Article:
Figure 6-9. - Variable pitch fan.
speed is controlled by the torque-carrying capacity of the oil. The more oil in the coupling, the greater the fan speed; the less oil in the coupling, the slower the fan speed.
The thermostatic fan clutch has a temperature sensitive, bimetallic spring that controls fan action. The spring controls oil flow in the fan clutch When cold, the spring causes the clutch to slip, speeding engine warm-up. After reaching operating temperature, the spring locks the clutch, providing forced air circulation.
An electric engine fan uses an electric motor and a thermostatic switch to provide cooling action (fig. 6-10). An electric fan is used on front-wheel drive vehicles having transverse mounted engines. The water pump is normally located away from the radiator.
The fan motor is a small, direct current (dc) motor. It mounts on a bracket secured to the radiator. A metal or plastic fan blade mounts on the end of the motor shaft.
A fan switch or temperature-sensing switch controls fan motor operation. When the engine is cold, the switch is open, keeping the fan from spinning, and speeds engine warm-up. When coolant temperature reaches approximately 210F, the switch closes to operate the fan and provide cooling.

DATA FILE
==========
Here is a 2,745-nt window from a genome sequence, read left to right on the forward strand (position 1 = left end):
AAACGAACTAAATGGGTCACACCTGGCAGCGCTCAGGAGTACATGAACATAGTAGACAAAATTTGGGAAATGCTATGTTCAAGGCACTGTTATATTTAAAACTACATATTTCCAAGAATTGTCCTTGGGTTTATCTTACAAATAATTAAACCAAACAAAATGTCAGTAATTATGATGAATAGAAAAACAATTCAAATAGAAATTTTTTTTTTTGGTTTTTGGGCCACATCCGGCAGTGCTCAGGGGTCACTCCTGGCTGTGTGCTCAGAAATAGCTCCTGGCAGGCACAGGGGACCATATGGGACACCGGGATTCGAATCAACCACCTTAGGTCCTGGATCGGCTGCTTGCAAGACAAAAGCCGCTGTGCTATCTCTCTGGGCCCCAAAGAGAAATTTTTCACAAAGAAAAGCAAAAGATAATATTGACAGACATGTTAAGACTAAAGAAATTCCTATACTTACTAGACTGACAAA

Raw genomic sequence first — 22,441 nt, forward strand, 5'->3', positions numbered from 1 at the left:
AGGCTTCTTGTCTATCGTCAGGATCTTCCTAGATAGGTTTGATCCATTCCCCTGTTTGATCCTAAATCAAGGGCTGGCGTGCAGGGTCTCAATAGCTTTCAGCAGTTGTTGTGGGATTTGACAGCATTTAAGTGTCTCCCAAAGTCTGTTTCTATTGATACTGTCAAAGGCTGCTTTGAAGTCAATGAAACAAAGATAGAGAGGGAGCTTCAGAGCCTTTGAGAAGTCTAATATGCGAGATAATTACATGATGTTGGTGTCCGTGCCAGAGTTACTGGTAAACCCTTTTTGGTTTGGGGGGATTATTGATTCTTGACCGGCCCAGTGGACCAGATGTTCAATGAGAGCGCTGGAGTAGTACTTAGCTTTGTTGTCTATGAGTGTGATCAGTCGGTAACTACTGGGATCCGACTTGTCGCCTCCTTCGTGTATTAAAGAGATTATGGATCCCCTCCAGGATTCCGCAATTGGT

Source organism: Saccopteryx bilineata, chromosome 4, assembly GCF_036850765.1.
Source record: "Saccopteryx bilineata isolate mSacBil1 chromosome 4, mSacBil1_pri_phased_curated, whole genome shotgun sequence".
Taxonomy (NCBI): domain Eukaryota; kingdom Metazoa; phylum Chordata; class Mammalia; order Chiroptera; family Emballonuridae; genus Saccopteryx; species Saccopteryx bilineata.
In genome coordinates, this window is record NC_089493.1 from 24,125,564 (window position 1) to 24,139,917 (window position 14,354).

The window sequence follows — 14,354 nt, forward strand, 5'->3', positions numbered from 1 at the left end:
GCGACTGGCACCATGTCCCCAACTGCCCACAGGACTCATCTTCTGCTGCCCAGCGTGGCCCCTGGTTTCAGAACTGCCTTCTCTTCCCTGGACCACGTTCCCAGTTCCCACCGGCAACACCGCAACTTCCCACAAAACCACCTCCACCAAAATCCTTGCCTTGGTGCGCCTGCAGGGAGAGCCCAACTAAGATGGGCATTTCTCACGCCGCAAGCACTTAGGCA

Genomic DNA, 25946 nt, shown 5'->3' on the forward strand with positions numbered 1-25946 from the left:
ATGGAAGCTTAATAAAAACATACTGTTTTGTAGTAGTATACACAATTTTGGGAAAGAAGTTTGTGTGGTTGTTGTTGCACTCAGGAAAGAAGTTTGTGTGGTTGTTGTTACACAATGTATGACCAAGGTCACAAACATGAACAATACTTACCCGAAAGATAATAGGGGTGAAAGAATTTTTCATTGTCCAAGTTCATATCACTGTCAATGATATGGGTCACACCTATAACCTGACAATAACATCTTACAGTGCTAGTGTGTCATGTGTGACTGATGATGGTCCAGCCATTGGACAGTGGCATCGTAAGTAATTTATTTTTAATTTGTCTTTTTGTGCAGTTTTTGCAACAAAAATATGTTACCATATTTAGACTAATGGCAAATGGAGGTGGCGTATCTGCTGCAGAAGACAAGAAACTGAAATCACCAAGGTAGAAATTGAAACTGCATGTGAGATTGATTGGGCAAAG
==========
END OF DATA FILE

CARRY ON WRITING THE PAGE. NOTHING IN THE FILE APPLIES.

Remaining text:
An electric engine fan saves energy and increases cooling system efficiency. It only functions when needed. By speeding engine warm-up, it reduces emissions and fuel consumption. In cold weather, the electric fan may shut off at highway speeds. There may be enough cool air rushing through the grille of the vehicle to provide adequate cooling. On some models a timed relay may be incorporated that allows the fan to run for a short time after engine shutdown. This, in conjunction with thermosiphon action, helps to prevent boilover after engine shutdown.
Figure 6-10. - Electrically motorized fan.Continue Reading